You’re not the only Brooklynite who’s been inconvenienced by the loss of Nassau St service via the Montague tunnel. I work in the courts down in Lower Manhattan and quite a few of my co-workers used to take the old rush hour M service and have much longer commutes now that it’s gone. Let me be clear that I don’t think the old Nassau St M train should be reinstated because the current 6th Ave/Queens Blvd M is well-used and more popular than the old M train was and is here to stay (as it should be). And extending all rush-hour J or Z trains to southern Brooklyn does run the risk of messing up J/Z skip-stop service. But maybe they can implement some sort of limited rush J service from southern Brooklyn to Lower Manhattan via the Montague Tunnel and Nassau St that would run from Bay Pkwy or 9th Ave and terminate at Chambers or Broadway Jct. Maybe from 7:30 to 9:00 AM and from 4:30 to 6:00 PM.
How about service increases on the 2 train? It is packed at all hours on weekends, especially lately with the 3 not running.
Having the 5 run to Brooklyn college instead of Bowling Green would help that problem
Here’s what they should do
M trains should run the full line. Too much crowding & waiting in Queens for the R. Running the M for 10 stops is so stupid. Waiting for a train on 6th Ave on a weekend makes me wanna touch the 3rd rail.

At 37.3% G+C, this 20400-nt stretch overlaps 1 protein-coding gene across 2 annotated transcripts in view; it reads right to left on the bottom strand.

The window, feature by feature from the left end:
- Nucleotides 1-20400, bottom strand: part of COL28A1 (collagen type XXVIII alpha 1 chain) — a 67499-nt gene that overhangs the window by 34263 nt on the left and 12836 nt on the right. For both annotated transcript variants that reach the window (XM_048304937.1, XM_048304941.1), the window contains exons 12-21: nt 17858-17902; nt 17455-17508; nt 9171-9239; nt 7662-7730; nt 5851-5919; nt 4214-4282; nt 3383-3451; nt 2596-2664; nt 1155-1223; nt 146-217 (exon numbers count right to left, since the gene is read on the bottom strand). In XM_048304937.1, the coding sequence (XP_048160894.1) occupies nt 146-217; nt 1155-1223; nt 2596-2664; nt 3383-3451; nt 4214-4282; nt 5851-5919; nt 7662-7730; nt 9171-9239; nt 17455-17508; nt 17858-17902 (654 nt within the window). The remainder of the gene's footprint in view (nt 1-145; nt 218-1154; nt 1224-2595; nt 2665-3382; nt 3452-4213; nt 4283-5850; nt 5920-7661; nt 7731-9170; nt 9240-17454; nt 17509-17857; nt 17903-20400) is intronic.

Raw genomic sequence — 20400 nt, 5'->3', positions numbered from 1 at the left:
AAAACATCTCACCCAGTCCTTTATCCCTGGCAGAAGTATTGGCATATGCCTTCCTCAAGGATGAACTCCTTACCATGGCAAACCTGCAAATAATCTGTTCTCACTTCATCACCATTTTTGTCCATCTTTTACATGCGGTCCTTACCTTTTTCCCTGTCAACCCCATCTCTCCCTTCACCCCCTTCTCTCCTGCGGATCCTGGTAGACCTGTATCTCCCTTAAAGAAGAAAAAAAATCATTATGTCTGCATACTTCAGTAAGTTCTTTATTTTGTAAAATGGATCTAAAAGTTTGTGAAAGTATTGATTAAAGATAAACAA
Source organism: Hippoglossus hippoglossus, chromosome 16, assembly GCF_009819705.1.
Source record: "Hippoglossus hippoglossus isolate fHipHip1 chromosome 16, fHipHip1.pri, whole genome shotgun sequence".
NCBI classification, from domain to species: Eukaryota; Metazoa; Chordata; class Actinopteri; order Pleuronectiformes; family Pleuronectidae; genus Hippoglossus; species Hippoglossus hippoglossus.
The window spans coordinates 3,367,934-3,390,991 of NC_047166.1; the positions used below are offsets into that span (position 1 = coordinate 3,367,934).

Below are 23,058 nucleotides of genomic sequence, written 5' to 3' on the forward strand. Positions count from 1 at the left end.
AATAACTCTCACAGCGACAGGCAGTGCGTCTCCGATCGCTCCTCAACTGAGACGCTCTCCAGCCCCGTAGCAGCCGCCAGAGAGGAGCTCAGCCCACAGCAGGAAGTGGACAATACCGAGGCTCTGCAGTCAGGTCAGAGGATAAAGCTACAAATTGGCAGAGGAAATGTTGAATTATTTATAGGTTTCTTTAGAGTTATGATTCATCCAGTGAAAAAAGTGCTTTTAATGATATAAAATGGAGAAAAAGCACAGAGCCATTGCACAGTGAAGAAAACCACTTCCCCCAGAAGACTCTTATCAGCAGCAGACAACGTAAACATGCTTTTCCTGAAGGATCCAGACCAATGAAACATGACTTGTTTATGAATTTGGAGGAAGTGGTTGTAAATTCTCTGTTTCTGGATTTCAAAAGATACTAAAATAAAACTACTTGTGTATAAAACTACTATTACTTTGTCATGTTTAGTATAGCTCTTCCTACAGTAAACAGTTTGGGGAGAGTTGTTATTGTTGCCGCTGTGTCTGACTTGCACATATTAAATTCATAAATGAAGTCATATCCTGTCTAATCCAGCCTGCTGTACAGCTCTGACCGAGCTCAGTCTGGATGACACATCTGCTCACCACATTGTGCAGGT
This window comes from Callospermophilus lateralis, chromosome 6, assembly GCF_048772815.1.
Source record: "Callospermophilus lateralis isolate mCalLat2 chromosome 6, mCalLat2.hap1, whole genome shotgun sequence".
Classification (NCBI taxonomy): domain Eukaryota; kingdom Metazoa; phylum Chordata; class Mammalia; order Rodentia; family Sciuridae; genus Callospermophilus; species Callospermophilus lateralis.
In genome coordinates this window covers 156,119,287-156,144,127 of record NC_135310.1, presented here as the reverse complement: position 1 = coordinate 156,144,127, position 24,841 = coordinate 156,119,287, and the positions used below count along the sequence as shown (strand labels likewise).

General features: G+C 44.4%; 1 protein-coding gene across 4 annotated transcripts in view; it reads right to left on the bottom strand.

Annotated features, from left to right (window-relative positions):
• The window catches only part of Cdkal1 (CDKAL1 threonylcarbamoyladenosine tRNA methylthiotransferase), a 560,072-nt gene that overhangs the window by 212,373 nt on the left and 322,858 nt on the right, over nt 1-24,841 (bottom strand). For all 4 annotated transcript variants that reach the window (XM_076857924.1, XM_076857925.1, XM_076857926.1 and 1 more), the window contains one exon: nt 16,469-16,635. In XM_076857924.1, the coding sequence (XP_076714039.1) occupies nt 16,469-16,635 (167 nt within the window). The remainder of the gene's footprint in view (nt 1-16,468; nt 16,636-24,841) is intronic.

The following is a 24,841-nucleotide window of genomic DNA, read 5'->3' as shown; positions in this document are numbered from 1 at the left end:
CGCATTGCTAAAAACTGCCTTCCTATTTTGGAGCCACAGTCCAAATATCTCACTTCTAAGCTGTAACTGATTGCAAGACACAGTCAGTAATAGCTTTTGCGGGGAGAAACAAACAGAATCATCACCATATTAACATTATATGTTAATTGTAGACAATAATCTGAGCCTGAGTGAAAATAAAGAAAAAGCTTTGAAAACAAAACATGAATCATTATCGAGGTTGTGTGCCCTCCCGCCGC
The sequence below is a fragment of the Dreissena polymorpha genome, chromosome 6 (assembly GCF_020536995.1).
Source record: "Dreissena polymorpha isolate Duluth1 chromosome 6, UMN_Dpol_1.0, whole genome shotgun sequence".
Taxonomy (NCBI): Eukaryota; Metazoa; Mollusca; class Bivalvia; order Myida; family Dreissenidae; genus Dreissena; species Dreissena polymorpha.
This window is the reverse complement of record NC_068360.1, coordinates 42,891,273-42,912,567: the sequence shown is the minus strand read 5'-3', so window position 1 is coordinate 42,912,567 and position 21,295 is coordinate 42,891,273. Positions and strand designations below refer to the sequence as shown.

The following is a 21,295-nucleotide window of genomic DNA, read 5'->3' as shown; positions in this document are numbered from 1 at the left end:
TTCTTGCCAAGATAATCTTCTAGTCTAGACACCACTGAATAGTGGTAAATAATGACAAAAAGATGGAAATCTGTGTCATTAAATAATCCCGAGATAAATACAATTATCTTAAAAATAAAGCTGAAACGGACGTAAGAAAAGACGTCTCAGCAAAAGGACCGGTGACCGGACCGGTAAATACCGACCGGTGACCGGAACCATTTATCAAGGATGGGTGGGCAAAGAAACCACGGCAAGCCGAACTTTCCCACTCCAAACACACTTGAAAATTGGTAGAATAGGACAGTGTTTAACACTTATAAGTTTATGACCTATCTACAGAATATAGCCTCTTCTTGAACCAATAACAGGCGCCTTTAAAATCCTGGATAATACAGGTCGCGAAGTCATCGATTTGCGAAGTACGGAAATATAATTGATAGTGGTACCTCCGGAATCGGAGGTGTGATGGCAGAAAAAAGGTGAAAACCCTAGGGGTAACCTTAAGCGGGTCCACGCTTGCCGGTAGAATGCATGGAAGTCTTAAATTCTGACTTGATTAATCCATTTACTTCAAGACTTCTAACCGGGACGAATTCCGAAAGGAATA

5 trains should be extended to Brooklyn college on weekends. It’s already going to Bowling Green. Have it go further so people along Nostrand Ave don’t have to wait so long & they don’t need to increase 2 service
B trains should run from 145 to Brighton Beach. Would alleviate crowding & wait times along CPW, 6th Ave & E16th St. It would also provide quicker service to those going to Coney Island.
Not familiar with the weekend situation in Queens, but you could solve the 6th Av problem by running the F every 8 minutes instead of every 10. The F is packed in Brooklyn on the weekends as well, and going to 7-8tph instead of 6tph would cure it. It should also increase reliability too, because the F is frequently delayed on the weekends due to crowding.
The LIRR “West Hampton Branch”? I’m pretty sure he means the West Hempstead Branch.
Why don’t the MTA union employees ever wash the grime covered walls at my train station? Once in a blue moon I witness an employee dawdle through picking up some platform litter and empty the garbage cans and that’s it.
Why isn’t regularly cleaning station walls/ceiling/etc. part of routine MTA maintenance? Compare most any other subway station around the world and NYC is just pathetic.